Air cargo ban not going so soon
Security at Hazrat Shahjalal International Airport has improved a lot, but a lot needs to be done to get the ban on Dhaka-London direct air cargo withdrawn, British High Commissioner Alison Blake said yesterday.
Blake spoke at a press conference after a meeting with Commerce Minister Tofail Ahmed at his secretariat in Dhaka.
“We have been working for a long time with the government of Bangladesh on the ban issue. It is an ongoing programme. Many things have improved,” Blake said.
The government hired a British company on March 22 for screening export goods at the airport.
“We provide advice to the British company,” she said.
Blake said many exporters and manufacturers may face difficulty due to the ban, but the price of taking any wrong decision is very high.
The UK imposed the ban on March 8 as the airport in Dhaka failed to meet some international security standards.
Only Biman Bangladesh Airlines had the right to carry cargo directly to the UK in its four weekly passenger flights.
Each flight used to carry an average of 25 tonnes of cargo -- mostly apparel items, vegetables and agricultural products.
Now cargoes from Bangladesh are bound to be rescreened in any third country like Dubai, Qatar or Thailand.
Bangladesh has been enjoying a duty-free benefit for exporting its goods to the UK under the EU's Everything But Arms scheme since 1971.
The high commissioner, however, did not clearly say whether the UK will continue providing the benefit to Bangladesh after Brexit.
Britain is the third largest export destination for Bangladesh after the US and Germany.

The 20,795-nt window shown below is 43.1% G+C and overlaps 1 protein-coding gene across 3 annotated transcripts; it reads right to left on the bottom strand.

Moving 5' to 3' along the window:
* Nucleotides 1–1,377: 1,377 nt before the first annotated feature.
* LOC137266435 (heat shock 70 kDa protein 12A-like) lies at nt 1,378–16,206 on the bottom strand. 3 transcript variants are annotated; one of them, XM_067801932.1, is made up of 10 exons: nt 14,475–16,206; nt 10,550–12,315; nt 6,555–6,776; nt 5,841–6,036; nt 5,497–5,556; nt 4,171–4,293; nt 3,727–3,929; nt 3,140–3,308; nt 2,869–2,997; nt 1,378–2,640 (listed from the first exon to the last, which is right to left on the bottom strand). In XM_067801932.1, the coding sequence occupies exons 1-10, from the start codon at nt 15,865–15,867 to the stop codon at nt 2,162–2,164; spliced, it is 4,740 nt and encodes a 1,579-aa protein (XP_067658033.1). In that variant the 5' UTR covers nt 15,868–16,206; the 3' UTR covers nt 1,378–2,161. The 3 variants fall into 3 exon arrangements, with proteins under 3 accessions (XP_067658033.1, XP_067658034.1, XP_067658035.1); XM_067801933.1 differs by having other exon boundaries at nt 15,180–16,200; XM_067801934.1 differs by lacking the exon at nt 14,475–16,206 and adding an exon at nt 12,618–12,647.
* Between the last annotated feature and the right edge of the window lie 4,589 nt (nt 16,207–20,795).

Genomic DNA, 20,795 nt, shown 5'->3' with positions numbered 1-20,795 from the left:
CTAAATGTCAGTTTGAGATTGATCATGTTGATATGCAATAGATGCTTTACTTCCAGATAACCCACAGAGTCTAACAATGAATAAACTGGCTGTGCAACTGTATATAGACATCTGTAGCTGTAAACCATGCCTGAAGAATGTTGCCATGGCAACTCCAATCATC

In 2015-16, Bangladesh exported goods worth $3.8 billion to the UK, up from $3.20 billion in the previous fiscal year, according to data from the Export Promotion Bureau. Bangladesh imports goods worth nearly $300 million a year from the UK.
Blake said militant attacks are not a challenge for Bangladesh only, it is global problem now.
Bangladesh and the UK have been working together to fight terrorism, she said.
Still, there is a travel alert for the British people in Bangladesh, she said.
British people have been asked to continue to travel, but they will have to take advice from the local authorities on safety, she added.
The commerce minister said Bangladesh's trade with the UK will rise further as there are chances for the British government to continue providing the duty benefit to Bangladeshi products.
Ahmed said the British investors want to construct a rail line between the Padma bridge and Kuakata, and they also want to invest in developing the Payra seaport.
“The British envoy discussed this issue with me.”
The government has appointed consultants for building an airport named Bangabandhu International Airport at Shibchar in Madaripur, he said.